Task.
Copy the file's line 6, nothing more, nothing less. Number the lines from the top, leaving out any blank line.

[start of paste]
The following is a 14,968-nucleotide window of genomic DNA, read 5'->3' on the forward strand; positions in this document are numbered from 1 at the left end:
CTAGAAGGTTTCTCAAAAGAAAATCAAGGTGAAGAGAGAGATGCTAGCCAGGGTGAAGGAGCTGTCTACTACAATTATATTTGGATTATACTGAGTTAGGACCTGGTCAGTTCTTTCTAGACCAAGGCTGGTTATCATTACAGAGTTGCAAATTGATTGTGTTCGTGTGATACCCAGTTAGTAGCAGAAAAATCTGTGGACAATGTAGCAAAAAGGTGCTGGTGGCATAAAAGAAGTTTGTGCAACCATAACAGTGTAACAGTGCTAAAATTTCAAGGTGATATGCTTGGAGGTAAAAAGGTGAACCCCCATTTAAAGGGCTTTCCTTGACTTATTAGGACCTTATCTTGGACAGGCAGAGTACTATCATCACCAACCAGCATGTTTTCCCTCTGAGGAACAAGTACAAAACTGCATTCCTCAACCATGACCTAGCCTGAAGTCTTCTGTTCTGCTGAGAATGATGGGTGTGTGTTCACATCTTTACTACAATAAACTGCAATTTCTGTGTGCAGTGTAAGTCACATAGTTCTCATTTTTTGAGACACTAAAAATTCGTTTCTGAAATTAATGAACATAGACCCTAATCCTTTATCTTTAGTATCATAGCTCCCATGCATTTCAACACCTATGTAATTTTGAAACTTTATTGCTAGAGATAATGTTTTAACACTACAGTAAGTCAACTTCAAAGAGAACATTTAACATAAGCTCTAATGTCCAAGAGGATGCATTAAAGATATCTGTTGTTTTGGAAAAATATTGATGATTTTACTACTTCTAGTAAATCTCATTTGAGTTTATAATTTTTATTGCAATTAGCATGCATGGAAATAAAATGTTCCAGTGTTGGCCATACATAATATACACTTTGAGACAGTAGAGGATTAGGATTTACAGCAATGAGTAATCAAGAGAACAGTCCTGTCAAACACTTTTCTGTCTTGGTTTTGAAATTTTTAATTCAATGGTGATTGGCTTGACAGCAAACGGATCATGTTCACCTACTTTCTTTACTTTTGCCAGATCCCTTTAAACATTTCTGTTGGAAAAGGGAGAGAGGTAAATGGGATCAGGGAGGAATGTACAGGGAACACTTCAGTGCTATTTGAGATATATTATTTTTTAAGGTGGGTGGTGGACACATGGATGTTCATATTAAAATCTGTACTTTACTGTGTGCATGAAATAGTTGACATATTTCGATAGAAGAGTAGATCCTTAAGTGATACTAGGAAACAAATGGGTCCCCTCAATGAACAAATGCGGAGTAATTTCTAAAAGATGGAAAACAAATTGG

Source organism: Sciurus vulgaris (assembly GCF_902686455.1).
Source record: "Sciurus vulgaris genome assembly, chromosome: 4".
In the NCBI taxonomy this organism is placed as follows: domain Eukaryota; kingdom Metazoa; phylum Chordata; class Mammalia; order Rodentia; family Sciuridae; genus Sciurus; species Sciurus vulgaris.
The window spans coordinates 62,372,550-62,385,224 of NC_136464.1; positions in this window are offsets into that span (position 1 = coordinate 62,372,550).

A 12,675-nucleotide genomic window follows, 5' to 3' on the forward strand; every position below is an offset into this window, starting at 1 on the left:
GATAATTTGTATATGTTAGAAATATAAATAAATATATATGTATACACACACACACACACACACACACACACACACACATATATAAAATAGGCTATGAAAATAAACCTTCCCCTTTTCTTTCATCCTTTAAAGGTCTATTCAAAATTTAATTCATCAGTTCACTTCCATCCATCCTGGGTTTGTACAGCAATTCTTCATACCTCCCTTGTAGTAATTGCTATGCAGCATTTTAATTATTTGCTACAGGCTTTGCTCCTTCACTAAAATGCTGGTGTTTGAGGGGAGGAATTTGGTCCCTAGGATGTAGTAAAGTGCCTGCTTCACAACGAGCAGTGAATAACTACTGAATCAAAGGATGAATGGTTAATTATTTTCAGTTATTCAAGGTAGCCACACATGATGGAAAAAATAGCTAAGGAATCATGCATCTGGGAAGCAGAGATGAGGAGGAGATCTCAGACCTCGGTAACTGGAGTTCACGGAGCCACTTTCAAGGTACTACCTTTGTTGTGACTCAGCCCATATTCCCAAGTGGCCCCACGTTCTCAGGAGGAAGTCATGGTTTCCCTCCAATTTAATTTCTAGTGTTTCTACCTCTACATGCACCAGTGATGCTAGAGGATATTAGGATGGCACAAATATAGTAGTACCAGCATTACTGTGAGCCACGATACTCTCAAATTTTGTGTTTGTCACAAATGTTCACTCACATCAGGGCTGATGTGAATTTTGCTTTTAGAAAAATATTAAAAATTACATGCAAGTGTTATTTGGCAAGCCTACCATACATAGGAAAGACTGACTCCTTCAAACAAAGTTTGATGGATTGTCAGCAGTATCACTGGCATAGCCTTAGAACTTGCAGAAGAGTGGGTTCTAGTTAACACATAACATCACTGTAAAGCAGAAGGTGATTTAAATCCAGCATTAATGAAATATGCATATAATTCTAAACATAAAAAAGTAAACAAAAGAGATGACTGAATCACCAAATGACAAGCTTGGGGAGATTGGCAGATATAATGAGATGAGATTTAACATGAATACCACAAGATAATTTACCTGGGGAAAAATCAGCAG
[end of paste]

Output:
The window spans coordinates 62,372,550-62,385,224 of NC_136464.1; positions in this window are offsets into that span (position 1 = coordinate 62,372,550).